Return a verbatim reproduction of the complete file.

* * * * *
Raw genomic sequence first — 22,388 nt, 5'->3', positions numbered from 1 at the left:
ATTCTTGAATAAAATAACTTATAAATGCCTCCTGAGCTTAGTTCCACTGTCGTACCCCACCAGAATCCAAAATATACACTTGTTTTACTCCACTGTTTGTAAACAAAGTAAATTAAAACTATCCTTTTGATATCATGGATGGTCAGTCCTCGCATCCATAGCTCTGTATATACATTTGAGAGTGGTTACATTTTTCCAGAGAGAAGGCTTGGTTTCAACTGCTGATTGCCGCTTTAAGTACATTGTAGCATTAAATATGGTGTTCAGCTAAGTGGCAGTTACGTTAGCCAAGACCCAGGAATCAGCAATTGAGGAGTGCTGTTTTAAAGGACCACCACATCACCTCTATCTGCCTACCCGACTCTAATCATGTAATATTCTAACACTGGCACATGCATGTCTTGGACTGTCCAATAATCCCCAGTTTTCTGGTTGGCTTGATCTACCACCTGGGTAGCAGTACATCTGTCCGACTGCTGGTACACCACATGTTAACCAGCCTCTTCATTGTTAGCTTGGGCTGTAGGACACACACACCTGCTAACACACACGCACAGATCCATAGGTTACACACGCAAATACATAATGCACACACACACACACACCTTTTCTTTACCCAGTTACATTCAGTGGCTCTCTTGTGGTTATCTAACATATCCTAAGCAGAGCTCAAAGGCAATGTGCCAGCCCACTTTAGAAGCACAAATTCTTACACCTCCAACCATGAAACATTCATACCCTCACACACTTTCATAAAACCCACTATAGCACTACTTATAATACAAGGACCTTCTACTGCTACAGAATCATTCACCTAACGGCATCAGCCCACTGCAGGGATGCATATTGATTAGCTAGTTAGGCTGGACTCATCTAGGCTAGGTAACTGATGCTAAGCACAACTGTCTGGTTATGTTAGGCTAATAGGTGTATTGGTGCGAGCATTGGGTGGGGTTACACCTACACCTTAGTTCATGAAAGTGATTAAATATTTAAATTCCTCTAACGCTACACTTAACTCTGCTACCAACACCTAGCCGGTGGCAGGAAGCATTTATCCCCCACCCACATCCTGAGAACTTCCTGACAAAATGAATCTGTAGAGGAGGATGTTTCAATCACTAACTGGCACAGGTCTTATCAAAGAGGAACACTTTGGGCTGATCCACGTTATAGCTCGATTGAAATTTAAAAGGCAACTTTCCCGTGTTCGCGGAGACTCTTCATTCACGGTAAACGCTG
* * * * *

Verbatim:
Raw genomic sequence first — 22,388 nt, 5'->3', positions numbered from 1 at the left:
ATTCTTGAATAAAATAACTTATAAATGCCTCCTGAGCTTAGTTCCACTGTCGTACCCCACCAGAATCCAAAATATACACTTGTTTTACTCCACTGTTTGTAAACAAAGTAAATTAAAACTATCCTTTTGATATCATGGATGGTCAGTCCTCGCATCCATAGCTCTGTATATACATTTGAGAGTGGTTACATTTTTCCAGAGAGAAGGCTTGGTTTCAACTGCTGATTGCCGCTTTAAGTACATTGTAGCATTAAATATGGTGTTCAGCTAAGTGGCAGTTACGTTAGCCAAGACCCAGGAATCAGCAATTGAGGAGTGCTGTTTTAAAGGACCACCACATCACCTCTATCTGCCTACCCGACTCTAATCATGTAATATTCTAACACTGGCACATGCATGTCTTGGACTGTCCAATAATCCCCAGTTTTCTGGTTGGCTTGATCTACCACCTGGGTAGCAGTACATCTGTCCGACTGCTGGTACACCACATGTTAACCAGCCTCTTCATTGTTAGCTTGGGCTGTAGGACACACACACCTGCTAACACACACGCACAGATCCATAGGTTACACACGCAAATACATAATGCACACACACACACACACCTTTTCTTTACCCAGTTACATTCAGTGGCTCTCTTGTGGTTATCTAACATATCCTAAGCAGAGCTCAAAGGCAATGTGCCAGCCCACTTTAGAAGCACAAATTCTTACACCTCCAACCATGAAACATTCATACCCTCACACACTTTCATAAAACCCACTATAGCACTACTTATAATACAAGGACCTTCTACTGCTACAGAATCATTCACCTAACGGCATCAGCCCACTGCAGGGATGCATATTGATTAGCTAGTTAGGCTGGACTCATCTAGGCTAGGTAACTGATGCTAAGCACAACTGTCTGGTTATGTTAGGCTAATAGGTGTATTGGTGCGAGCATTGGGTGGGGTTACACCTACACCTTAGTTCATGAAAGTGATTAAATATTTAAATTCCTCTAACGCTACACTTAACTCTGCTACCAACACCTAGCCGGTGGCAGGAAGCATTTATCCCCCACCCACATCCTGAGAACTTCCTGACAAAATGAATCTGTAGAGGAGGATGTTTCAATCACTAACTGGCACAGGTCTTATCAAAGAGGAACACTTTGGGCTGATCCACGTTATAGCTCGATTGAAATTTAAAAGGCAACTTTCCCGTGTTCGCGGAGACTCTTCATTCACGGTAAACGCTG